Authors: McDonald, Paul G.; Rollins, Lee Ann; Godfrey, Stephanie
Source: BEHAVIORAL ECOLOGY AND SOCIOBIOLOGY, 70 (1):133-143, JAN 2016
Brief summary of the paper: Many hypotheses have been proposed to account for cooperative behaviour, with those favouring kin selection receiving the greatest support to date. However, the importance of relatedness becomes less clear in complex societies where interactions can involve both kin and non-kin.
To help clarify this, we examined the relative effect of indirect versus key direct benefit hypotheses in shaping cooperative decisions. We assessed the relative importance of likely reciprocal aid (as measured by spatial proximity between participants), kin selection (using molecular-based relatedness indices) and putative signals of relatedness (vocal similarity) on helper/helper cooperative provisioning dynamics in bell miners (Manorina melanophrys), a species living in large, complex societies.
Using network analysis, we quantified the extent of shared provisioning (helping at the same nests) among individual helpers (excluding breeding pairs) over three seasons and 4290 provisioning visits, and compared these with the location of individuals within a colony and networks built using either genetic molecular relatedness or call similarity indices.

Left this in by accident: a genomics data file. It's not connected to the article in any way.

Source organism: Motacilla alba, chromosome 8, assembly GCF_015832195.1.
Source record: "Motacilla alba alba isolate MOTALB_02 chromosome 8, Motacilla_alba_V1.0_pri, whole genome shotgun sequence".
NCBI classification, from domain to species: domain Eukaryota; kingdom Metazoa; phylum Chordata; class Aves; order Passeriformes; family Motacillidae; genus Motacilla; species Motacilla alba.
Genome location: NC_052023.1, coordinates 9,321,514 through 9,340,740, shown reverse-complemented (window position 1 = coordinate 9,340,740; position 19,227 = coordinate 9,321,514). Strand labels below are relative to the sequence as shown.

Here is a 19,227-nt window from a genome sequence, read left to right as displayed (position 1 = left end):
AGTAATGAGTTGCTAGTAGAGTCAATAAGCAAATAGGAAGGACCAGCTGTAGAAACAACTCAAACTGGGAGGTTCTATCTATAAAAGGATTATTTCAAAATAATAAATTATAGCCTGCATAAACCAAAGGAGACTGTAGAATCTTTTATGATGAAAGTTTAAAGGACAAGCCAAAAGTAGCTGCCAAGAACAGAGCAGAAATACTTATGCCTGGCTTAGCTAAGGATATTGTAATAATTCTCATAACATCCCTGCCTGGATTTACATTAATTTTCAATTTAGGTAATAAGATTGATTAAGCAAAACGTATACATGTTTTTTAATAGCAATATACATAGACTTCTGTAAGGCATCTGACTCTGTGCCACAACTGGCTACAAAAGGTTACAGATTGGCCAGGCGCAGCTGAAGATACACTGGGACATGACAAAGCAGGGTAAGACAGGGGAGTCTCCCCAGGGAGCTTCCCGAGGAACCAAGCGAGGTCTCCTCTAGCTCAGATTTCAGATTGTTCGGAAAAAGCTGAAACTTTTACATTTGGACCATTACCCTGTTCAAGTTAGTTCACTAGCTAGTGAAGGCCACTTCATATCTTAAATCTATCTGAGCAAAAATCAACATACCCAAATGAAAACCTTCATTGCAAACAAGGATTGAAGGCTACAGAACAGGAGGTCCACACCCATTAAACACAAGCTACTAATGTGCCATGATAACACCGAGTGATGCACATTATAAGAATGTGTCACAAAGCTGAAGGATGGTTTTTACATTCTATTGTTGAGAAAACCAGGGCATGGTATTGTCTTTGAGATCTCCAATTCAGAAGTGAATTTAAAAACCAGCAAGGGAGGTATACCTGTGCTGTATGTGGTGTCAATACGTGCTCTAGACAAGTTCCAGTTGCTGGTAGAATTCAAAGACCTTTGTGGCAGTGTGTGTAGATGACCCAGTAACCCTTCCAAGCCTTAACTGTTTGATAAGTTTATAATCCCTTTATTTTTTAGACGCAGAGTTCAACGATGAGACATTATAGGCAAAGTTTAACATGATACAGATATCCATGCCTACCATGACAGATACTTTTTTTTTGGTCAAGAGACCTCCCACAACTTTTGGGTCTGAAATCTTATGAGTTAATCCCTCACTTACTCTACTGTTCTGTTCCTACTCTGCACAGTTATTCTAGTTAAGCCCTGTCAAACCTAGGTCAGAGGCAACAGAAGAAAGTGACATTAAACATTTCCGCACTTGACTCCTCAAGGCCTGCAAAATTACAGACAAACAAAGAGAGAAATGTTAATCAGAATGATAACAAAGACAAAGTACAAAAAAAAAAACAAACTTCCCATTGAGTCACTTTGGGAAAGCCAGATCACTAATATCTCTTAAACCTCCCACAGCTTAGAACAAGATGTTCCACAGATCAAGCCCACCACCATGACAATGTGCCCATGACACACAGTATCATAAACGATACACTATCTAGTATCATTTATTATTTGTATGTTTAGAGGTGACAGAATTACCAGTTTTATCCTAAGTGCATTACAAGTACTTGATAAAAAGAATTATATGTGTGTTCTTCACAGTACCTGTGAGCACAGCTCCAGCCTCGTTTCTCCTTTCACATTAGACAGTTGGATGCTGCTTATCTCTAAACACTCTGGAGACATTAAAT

Significant levels of clustering were observed in networks; individuals within a cluster were more closely related to each other than other colony members, and cluster membership was stable across years. The probability of a miner helping at another’s nest was not simply a product of spatial proximity and thus the potential for reciprocal aid.
Networks constructed using helping data were significantly correlated to those built using molecular data in 5 of 10 comparisons, compared to 8 of 10 comparisons for networks constructed using call similarity.
This suggests an important role of kinship in shaping helping dynamics in a complex cooperative society, apparently determined via an acoustic ‘greenbeard’ signal in this system.